3. Teach the dog what you will not allow. You “proof” against mistakes that will cause your dog to fail

In this video, I want to explain to you how all the obedience exercises are related.

The three most important exercises are the sit stay, the recall, and the retrieve.

If I can get you to lay a foundation in those three exercises, to proof your dog so that he understands how to perform them as well as what you will not allow, then you will lay a foundation that enables you to successfully teach your dog every exercise.

Good news!...

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Proofing is Not Just Adding Random Distractions

 
Proofing Part II:

The word, proofing, is bandied about, and there are even “proofing classes” being taught. This makes me nervous, as extreme distractions can easily make a dog unnecessarily nervous and worried. The distractions we use should be intentional and purposeful.

Remember, this conversation began with the idea that proofing helps teach your dog what you will not allow. Proofing is the third, and final stage of developing a consistent obedience performer. 

I want you to start by proofing the sit stay, recall and retrieve. Each exercise has a finite number of failing mistakes that your dog can make. Use proofing to create a confident and consistent performance on those three exercises. Then, you will have the tools you need to teach your dog what you expect on every obedience exercise. 

The video concludes with an assignment. Take some time to think about your answer to the questions, and watch for Part III in this series.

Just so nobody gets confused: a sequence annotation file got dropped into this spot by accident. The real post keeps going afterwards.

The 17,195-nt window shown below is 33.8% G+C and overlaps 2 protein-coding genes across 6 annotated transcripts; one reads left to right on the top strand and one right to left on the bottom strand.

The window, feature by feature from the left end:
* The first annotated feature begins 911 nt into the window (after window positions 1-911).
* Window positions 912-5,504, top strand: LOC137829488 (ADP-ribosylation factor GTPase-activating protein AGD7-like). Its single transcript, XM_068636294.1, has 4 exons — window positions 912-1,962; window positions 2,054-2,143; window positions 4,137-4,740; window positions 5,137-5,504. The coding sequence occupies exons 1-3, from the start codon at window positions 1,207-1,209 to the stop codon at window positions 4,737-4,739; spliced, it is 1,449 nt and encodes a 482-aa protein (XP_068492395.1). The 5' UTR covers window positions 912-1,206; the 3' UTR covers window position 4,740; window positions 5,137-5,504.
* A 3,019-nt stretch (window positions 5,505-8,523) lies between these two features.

I hope you can take a few...

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What is Proofing?

 
Proofing Part I:

One of the greatest frustrations for obedience competitors is failing.
Not earning a green ribbon is a drag.

Years ago, I had a dog that was very inconsistent. He would go from hero to zero overnight. I remember saying to him one day, as I was leaving an event, “You know, you can’t win if you don’t qualify.”

There can be several reasons for inconsistent performances, but the one I want to talk about first is the crazy mistakes your dogs make that cause you to come out of the ring and say, “He’s never done that before.”

What if you could figure out how to prepare so well that simply didn’t happen to you anymore?

What if you were so confident you would pass, that all you had to worry about was how to make your performance first-rate?

I want to take a minute today to talk to you about the subject of Proofing. What in the world is “proofing?” I have developed a video to explain this subject for you. I hope you...

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Fix ‘n Go-Pilot Concept